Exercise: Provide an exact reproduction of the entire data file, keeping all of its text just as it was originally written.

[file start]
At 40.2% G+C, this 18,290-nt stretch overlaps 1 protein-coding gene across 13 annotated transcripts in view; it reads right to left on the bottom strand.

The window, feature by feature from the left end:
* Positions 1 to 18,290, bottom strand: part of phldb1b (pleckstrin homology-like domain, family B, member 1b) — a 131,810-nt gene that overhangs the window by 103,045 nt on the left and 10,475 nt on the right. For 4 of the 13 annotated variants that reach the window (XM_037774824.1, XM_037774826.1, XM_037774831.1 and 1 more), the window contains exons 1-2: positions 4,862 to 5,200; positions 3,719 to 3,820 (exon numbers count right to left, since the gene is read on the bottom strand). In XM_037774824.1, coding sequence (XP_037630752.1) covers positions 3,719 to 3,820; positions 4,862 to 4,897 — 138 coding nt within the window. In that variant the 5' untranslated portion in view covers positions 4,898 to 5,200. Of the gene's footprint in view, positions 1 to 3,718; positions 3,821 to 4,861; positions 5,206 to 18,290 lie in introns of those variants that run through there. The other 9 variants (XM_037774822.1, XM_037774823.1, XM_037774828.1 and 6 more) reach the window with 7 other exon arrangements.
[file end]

At 40.2% G+C, this 18,290-nt stretch overlaps 1 protein-coding gene across 13 annotated transcripts in view; it reads right to left on the bottom strand.

The window, feature by feature from the left end:
* Positions 1 to 18,290, bottom strand: part of phldb1b (pleckstrin homology-like domain, family B, member 1b) — a 131,810-nt gene that overhangs the window by 103,045 nt on the left and 10,475 nt on the right. For 4 of the 13 annotated variants that reach the window (XM_037774824.1, XM_037774826.1, XM_037774831.1 and 1 more), the window contains exons 1-2: positions 4,862 to 5,200; positions 3,719 to 3,820 (exon numbers count right to left, since the gene is read on the bottom strand). In XM_037774824.1, coding sequence (XP_037630752.1) covers positions 3,719 to 3,820; positions 4,862 to 4,897 — 138 coding nt within the window. In that variant the 5' untranslated portion in view covers positions 4,898 to 5,200. Of the gene's footprint in view, positions 1 to 3,718; positions 3,821 to 4,861; positions 5,206 to 18,290 lie in introns of those variants that run through there. The other 9 variants (XM_037774822.1, XM_037774823.1, XM_037774828.1 and 6 more) reach the window with 7 other exon arrangements.